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Old 02-02-2012, 10:51 AM
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Japanese Folklore.

The folklore of Japan is heavily influenced by both Shinto and Buddhism, the two primary religions in the country. It often involves humorous or bizarre characters and situations and also includes an assortment of supernatural beings, such as bodhisattva, kami (gods and revered spirits), yōkai (monster-spirits) (such as oni, kappa, and tengu), yūrei (ghosts), dragons, and animals with supernatural powers such as the kitsune (fox), tanuki (raccoon dog), mujina (badger), bakeneko (transforming cat), and baku (tapir), as well as sacred objects and possessed objects such as the tsukumogami.

Japanese folklore is often divided into several categories: mukashibanashi, tales of long ago; namidabanashi, sad stories; obakebanashi, ghost stories; ongaeshibanashi, stories of repaying kindness; tonchibanashi, witty stories; waraibanashi, funny stories; and yokubaribanashi, stories of greed. It also encompasses Yukar (ユーカラ), or Ainu folktales.

Some well-known Japanese folktales and legends include:

The story of Kintarō, the superhuman Golden Boy.

The story of Momotarō, the oni-slaying Peach Boy.

The story of Urashima Tarō, who rescued a turtle and visited the bottom of the sea.

The story of Issun-bōshi, the One-inch Boy.

The story of Tokoyo, a girl who reclaimed the honour of her samurai father.

Bunbuku Chagama, the story of a teakettle which is actually a shape-changing tanuki.

The story of the wicked fox-woman Tamamo-no-Mae.

Shita-kiri Suzume, the story of the tongue-cut sparrow.

The story of the vengeful Kiyohime, who became a dragon.

Banchō Sarayashiki, the ghost story of Okiku and the Nine Plates.

Yotsuya Kaidan, the ghost story of Oiwa.

Hanasaka Jiisan, the story of the old man that made the flowers bloom.

The Tale of the Bamboo Cutter, about a mysterious girl called Kaguya-hime who is said to be from the capital of the moon.

The Tale of the Gallant Jiraiya or Jiraiya Goketsu Monogatari (児雷也豪傑物語)

The folklore of Japan has been influenced by foreign literature as well as the kind of spirit worship prevalent all throughout prehistoric Asia. Some stories of ancient India were influential in shaping Japanese stories by providing them with materials. Indian materials were greatly modified and adapted in such a way as would appeal to the sensibilities of common people of Japan in general, transmitted through China and Korea.

The monkey stories of Japanese folklore have been influenced both by the Sanskrit epic Ramayana and the Chinese classic The Journey to the West. The stories mentioned in the Buddhist Jataka tales appear in a modified form throughout the Japanese collection of popular stories.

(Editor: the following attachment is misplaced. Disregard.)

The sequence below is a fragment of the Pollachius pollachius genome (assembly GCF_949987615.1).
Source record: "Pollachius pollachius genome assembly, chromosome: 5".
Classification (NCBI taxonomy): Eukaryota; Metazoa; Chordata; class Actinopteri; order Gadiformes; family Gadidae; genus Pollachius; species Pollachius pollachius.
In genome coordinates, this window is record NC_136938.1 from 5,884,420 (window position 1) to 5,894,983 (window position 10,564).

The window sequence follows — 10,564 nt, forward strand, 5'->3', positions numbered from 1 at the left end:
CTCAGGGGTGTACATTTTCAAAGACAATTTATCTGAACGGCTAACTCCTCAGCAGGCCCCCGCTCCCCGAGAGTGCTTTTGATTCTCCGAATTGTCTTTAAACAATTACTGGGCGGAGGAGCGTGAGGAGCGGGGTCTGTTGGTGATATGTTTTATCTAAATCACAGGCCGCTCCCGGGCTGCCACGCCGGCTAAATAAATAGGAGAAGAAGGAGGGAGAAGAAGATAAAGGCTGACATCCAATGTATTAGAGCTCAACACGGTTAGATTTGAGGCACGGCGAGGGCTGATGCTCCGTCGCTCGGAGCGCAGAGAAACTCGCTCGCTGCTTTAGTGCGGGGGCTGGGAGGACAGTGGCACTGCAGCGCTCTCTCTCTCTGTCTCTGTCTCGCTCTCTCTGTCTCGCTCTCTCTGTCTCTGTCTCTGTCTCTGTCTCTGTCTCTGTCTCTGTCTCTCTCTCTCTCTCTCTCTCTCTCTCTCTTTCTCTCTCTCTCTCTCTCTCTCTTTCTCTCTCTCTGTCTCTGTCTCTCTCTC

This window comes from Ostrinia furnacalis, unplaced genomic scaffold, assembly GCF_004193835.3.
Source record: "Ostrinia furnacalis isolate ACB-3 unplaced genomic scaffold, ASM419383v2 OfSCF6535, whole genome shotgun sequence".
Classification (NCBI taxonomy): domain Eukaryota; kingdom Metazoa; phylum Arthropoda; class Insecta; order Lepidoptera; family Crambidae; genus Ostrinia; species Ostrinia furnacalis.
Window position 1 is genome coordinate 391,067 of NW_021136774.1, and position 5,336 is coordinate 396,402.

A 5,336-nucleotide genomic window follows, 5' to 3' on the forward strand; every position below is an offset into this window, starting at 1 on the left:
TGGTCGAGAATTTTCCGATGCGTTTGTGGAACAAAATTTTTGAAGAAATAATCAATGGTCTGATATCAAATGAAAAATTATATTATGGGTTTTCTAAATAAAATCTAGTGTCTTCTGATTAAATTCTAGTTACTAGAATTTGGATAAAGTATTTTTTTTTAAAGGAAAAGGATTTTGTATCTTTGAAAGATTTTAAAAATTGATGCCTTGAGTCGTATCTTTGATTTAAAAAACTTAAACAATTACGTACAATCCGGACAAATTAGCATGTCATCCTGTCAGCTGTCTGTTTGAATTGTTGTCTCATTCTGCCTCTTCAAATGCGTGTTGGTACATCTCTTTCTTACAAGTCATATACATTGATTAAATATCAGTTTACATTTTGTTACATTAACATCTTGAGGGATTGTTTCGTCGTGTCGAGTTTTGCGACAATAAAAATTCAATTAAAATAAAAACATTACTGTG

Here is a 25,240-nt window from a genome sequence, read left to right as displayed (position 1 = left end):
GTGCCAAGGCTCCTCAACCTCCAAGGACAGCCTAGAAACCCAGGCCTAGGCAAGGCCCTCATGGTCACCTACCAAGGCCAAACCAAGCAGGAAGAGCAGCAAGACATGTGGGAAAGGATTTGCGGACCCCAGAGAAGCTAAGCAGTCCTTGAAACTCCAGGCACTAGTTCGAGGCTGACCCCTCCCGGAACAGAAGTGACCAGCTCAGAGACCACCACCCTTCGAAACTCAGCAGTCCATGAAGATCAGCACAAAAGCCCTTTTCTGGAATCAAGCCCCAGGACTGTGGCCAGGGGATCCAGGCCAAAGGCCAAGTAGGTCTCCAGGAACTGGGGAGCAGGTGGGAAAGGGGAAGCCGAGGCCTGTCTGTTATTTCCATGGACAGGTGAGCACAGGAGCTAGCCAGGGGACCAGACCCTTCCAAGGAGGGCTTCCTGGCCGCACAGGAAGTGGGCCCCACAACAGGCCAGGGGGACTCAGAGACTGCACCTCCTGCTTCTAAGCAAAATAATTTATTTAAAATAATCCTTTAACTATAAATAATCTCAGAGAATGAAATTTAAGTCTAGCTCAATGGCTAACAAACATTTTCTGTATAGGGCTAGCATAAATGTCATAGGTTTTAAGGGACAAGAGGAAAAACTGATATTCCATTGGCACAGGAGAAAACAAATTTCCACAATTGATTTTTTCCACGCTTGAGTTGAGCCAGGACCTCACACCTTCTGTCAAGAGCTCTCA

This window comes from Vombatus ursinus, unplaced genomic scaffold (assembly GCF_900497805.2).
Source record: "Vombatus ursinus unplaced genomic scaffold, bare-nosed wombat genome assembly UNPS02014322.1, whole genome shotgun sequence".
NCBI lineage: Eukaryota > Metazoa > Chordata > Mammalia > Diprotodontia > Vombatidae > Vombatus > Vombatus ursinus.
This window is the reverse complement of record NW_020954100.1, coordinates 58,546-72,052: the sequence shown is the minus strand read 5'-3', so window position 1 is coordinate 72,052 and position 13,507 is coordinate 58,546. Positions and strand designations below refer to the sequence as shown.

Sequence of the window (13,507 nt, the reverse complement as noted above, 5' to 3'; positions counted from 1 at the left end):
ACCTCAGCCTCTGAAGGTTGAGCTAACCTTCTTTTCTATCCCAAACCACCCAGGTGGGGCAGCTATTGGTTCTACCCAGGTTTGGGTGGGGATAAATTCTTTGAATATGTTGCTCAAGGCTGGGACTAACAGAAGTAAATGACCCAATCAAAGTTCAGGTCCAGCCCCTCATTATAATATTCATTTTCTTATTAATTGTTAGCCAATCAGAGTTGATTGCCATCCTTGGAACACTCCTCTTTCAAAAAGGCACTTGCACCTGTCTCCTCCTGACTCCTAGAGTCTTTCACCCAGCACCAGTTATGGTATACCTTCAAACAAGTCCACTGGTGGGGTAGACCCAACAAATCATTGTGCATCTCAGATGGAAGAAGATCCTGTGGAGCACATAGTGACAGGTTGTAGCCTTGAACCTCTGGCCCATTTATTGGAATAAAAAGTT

In the middle years of the twentieth century storytellers would often travel from town to town telling these stories with special paper illustrations called kamishibai.

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Old 02-02-2012, 10:53 AM
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This is something I've always been very interested in, and I've incorporated a few of the characters and stories into some of my tattoos, I also regularly incorporate them in my own artwork in one way or another.

Just wanted to share it with everyone

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Old 02-02-2012, 11:13 AM
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Re: Japanese Folklore.

I liked it.

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Old 02-02-2012, 02:32 PM
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Re: Japanese Folklore.

Shape shifting teakettles and transforming cats? Thank you japan for making me smile with your beliefs.

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Old 02-03-2012, 03:24 PM
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Re: Japanese Folklore.


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Old 11-23-2012, 01:57 AM
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Re: Japanese Folklore.

i have a tattoo of a baku.

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Old 11-24-2012, 08:58 PM
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Re: Japanese Folklore.

THANK YOU for sharing this. Have you read anything on their history and how they believe the world was born? Pretty interesting stuff.

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Old 11-26-2012, 12:20 AM
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